Trauma ultrasound

Research output: Chapter in Book/Report/Conference proceedingChapterpeer-review


INDICATIONS The use of ultrasound in acute trauma has increased dramatically over the past 30 years. In the 1970s, ultrasound was first used to diagnose hemoperitoneum in the setting of blunt abdominal trauma. Since then, advances in ultrasound technology have led to portable machines that are smaller, easier to use, and boast image quality comparable to their much larger counterparts. Thus, the range of traumatic conditions amenable to assessment with bedside sonography has increased dramatically. Bedside ultrasound is indicated in any patient with penetrating or blunt thoracoabdominal trauma, and may be useful in the assessment of cranial trauma and long bone fractures as well. The oldest and most established indication for ultrasound in the ED is blunt abdominal trauma. The focused assessment with sonography in trauma (FAST) exam has become a standard imaging modality in the setting of acute trauma and has been incorporated into the American College of Surgeons’ Advanced Trauma Life Support guidelines. Ultrasound can be used to assess for free intraperitoneal fluid, and many decision rules support early operative intervention in patients with hemodynamic instability and hemoperitoneum. Hemoperitoneum can also be demonstrated in the setting of penetrating abdominal trauma. When the FAST exam was first employed, a brief cardiac exam was performed to assess for hemopericardium and tamponade.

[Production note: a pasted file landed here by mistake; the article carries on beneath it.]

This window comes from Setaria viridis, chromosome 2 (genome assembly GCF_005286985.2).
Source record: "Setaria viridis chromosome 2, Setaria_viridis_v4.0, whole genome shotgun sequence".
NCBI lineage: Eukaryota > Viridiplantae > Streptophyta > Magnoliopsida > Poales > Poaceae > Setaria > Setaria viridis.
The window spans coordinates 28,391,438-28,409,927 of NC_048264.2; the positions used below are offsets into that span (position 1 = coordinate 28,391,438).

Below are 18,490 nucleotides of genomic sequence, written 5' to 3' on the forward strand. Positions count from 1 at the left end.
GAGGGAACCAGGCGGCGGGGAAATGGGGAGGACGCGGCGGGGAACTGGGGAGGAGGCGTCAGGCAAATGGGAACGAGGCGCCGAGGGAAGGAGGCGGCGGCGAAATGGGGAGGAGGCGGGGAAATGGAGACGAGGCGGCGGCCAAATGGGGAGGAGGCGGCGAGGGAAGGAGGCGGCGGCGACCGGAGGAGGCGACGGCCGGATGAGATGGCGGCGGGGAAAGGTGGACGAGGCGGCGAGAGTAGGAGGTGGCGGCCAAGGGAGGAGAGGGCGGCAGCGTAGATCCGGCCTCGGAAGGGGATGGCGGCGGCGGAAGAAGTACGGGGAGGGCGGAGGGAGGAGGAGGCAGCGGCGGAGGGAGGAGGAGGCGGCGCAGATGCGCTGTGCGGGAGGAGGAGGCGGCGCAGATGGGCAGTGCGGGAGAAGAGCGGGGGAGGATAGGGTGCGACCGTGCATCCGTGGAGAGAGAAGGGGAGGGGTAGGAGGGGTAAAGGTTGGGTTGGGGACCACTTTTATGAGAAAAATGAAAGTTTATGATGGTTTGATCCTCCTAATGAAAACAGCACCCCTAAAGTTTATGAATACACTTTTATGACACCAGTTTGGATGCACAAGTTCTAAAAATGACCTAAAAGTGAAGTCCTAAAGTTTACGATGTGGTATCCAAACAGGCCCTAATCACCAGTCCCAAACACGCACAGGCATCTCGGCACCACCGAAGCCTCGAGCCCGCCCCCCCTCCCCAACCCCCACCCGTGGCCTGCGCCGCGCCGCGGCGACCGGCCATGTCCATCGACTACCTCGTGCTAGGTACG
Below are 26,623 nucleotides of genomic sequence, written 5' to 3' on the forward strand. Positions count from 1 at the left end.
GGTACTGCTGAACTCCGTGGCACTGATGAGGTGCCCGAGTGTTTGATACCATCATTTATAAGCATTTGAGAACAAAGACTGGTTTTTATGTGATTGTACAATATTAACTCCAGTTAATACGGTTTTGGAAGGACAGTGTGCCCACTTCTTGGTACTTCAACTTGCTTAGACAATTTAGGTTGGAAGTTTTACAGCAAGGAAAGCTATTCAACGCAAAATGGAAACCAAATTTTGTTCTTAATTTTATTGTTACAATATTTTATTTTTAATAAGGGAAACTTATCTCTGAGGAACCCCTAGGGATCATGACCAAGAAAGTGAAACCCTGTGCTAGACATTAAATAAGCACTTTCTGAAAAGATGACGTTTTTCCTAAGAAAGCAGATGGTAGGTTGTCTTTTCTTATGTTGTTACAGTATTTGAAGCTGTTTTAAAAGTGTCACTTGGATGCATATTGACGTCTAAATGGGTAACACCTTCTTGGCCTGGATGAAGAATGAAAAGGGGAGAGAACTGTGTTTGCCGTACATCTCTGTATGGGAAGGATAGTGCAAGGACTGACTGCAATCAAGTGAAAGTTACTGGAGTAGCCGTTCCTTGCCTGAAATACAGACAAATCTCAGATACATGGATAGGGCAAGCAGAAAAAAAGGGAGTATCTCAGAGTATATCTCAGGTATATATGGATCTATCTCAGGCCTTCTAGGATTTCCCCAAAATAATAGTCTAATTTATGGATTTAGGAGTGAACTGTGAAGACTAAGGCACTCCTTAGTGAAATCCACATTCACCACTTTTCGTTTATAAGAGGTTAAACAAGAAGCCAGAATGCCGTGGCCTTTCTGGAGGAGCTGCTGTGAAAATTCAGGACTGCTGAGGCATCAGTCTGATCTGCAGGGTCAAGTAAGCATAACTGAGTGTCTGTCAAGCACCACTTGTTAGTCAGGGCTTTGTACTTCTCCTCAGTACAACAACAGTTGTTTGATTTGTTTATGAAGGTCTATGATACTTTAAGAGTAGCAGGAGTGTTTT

Original languageEnglish
Title of host publicationClinical Emergency Radiology
PublisherCambridge University Press
Number of pages10
ISBN (Electronic)9780511551734
ISBN (Print)9780521870542
StatePublished - 1 Jan 2008


Dive into the research topics of 'Trauma ultrasound'. Together they form a unique fingerprint.

Cite this